Train-to-Train (60/40% practice to game ratio):

Ages 12-16

Structured strength and conditioning may take place during this physiological developmental window.  Aerobic exercise may also be introduced, as the cardio respiratory system is now ready for the demands placed upon it.  “Optimal aerobic trainability begins with the onset of peak height velocity.  According to Hollmann, the greatest increase in heart volume occurs at approximately 11 years of age for girls, and approximately 14 years of age for boys (2). Special emphasis is also required for flexibility training due to the sudden growth of bones, tendons, ligaments and muscles.  The skeletal system grows at an accelerated rate during this time and may place the soft tissue in a tight, facilitated state.  During this period players can select a late specialization sport.  This should typically occur between the ages of 12 and 15.  From the experience of the author, the later this decision can be made, the better it will serve to advance overall athletic qualities pertaining to sport.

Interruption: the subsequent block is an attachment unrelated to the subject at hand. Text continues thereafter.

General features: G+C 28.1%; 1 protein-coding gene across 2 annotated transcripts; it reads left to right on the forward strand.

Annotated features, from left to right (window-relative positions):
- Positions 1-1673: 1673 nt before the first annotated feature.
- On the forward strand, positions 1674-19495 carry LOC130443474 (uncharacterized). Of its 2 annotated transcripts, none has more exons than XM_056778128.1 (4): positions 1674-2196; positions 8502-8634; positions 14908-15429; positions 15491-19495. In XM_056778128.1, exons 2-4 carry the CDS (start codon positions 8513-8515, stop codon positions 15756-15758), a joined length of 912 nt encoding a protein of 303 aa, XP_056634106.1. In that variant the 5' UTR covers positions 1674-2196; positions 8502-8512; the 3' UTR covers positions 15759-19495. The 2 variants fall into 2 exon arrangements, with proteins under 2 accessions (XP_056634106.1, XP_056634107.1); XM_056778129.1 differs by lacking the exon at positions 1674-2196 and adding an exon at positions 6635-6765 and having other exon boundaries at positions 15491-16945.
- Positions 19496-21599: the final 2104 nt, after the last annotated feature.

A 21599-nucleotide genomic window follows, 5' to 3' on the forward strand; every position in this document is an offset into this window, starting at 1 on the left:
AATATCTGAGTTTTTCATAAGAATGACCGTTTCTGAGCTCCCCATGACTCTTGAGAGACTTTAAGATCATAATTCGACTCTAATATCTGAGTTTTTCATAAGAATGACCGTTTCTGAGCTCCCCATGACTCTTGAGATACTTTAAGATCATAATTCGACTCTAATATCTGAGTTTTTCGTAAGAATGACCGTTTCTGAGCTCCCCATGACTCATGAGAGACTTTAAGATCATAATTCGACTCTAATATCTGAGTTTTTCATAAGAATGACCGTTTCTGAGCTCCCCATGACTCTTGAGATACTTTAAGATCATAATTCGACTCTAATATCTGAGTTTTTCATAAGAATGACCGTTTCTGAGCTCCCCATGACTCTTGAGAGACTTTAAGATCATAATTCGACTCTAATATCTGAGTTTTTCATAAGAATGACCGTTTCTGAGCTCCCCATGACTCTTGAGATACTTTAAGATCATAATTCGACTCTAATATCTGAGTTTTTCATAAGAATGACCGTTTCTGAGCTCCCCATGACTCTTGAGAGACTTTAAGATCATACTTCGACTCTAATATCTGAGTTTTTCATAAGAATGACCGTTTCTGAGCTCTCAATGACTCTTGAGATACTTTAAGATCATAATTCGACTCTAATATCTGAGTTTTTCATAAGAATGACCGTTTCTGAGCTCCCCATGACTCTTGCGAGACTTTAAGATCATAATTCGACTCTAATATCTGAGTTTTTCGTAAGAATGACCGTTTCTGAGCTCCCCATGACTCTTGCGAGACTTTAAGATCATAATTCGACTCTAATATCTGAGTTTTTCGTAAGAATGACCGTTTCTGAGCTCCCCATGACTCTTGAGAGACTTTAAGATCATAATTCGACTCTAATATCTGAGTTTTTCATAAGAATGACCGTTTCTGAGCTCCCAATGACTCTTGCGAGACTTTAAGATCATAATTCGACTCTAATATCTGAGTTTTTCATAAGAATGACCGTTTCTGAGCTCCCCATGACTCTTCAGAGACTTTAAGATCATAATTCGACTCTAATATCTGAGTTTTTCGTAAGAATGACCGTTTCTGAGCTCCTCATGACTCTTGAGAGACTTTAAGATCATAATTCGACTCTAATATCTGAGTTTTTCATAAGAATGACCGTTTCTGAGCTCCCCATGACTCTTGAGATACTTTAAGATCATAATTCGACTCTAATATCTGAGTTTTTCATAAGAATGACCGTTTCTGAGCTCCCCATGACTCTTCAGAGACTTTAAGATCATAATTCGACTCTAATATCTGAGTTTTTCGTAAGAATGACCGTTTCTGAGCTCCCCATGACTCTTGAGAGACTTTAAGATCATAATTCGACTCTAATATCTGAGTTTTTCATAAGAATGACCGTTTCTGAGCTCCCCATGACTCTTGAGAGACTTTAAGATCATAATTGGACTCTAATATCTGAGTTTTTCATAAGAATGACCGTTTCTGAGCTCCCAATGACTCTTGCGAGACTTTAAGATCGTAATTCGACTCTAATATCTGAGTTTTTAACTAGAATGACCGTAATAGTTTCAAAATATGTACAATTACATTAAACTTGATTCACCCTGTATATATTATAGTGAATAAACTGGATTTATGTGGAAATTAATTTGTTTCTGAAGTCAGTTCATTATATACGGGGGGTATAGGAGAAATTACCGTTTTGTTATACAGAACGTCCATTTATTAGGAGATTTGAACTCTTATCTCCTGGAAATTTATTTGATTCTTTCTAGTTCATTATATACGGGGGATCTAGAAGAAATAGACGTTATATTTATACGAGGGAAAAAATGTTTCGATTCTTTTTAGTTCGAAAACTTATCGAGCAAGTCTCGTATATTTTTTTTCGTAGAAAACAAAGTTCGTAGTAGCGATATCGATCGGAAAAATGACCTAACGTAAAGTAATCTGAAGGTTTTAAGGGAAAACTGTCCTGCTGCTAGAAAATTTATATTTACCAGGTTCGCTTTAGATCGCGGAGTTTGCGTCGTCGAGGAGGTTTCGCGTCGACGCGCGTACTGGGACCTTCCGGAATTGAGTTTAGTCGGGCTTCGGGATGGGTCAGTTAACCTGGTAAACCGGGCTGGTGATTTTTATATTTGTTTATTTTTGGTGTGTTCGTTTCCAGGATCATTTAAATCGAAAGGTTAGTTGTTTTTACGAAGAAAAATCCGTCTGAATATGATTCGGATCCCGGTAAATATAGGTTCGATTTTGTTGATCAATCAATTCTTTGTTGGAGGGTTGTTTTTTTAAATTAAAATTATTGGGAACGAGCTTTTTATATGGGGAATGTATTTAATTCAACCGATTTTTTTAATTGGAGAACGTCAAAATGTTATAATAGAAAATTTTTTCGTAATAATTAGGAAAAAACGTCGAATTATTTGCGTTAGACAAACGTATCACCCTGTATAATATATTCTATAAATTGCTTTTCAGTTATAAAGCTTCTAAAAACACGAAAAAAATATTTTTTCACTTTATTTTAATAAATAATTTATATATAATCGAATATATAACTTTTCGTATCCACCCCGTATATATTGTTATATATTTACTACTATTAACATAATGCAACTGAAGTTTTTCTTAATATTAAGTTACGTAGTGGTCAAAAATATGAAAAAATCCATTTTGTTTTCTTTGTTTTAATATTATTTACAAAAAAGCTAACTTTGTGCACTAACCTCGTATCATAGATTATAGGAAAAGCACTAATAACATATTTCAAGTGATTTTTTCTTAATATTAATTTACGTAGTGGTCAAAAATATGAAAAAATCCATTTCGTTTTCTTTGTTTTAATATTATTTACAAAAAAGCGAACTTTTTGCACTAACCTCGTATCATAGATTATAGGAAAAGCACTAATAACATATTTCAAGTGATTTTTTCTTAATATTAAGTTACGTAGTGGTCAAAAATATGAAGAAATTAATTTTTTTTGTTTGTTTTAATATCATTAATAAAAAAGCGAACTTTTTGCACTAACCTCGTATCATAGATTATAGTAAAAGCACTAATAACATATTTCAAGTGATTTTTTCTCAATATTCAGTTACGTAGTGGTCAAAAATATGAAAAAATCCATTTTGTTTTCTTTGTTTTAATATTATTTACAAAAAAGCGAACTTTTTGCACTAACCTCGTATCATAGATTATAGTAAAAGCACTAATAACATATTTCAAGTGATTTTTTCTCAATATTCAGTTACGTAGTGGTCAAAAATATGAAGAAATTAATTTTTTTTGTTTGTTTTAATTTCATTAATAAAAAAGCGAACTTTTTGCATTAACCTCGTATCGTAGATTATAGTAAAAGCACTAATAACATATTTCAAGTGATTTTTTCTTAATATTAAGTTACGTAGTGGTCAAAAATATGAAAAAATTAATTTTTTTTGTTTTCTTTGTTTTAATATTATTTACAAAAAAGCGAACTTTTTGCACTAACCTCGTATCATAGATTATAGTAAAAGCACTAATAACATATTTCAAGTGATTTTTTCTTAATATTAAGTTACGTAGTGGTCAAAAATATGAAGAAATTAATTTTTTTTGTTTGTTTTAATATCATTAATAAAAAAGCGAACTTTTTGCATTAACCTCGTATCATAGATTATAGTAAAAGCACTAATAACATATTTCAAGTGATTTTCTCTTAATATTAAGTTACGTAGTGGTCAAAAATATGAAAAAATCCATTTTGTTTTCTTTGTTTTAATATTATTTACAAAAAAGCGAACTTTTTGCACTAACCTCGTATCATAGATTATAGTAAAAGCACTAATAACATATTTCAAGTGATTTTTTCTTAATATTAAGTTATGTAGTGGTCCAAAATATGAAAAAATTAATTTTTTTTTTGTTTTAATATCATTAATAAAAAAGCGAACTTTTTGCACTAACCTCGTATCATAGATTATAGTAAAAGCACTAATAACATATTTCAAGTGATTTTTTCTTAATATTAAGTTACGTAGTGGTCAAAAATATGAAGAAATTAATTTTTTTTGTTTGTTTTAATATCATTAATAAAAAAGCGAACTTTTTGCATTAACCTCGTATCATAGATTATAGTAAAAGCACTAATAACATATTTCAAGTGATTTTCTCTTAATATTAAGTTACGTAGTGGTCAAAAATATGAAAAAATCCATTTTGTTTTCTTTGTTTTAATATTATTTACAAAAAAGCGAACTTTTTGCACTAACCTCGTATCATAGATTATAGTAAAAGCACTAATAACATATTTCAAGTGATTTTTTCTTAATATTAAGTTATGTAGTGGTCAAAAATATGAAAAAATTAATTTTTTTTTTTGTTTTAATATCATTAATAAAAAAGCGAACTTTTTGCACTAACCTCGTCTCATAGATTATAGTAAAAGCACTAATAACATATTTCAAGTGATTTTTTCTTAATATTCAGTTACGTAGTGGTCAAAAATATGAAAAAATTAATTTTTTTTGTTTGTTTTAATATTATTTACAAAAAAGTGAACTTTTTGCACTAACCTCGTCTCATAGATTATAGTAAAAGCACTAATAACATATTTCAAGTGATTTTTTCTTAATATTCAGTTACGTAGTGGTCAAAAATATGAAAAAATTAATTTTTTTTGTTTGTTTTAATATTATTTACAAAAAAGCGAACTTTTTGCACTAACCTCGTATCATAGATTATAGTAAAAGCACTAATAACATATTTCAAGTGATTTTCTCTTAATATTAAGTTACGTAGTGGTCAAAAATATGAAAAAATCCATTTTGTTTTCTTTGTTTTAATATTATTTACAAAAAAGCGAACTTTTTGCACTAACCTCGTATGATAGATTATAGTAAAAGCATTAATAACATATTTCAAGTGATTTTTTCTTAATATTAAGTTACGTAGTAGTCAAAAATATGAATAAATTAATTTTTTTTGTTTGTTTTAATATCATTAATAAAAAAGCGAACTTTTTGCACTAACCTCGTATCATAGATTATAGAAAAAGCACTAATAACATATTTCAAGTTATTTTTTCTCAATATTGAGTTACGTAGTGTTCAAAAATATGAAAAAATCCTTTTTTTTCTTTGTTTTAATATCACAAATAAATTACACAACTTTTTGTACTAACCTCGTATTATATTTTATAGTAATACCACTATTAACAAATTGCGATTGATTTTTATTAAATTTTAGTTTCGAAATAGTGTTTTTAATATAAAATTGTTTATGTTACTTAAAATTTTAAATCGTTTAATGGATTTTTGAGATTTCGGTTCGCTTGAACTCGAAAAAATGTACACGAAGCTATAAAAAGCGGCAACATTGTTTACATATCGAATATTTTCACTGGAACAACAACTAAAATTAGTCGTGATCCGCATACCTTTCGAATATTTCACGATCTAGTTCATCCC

Train to Compete:  (40/60% practice to game ratio)

Ages 16-18

The focus now shifts from general to specific in terms of development.  Periodization and position specific training are introduced; as such structured ebbs and flows in the training process begin to take shape.  Periodization simply means training in periods and provides the Coach with structure dividing the annual plan into a transition, preparation and competition blocks, each block representing various dates within the annual plan.  Without a foundation of physical literacy, this period will not be economized appropriately and poor skill development may expose the athlete to inefficient and compromised performance.

Train to Win:  (25/75% practice to game ratio)

Ages 18+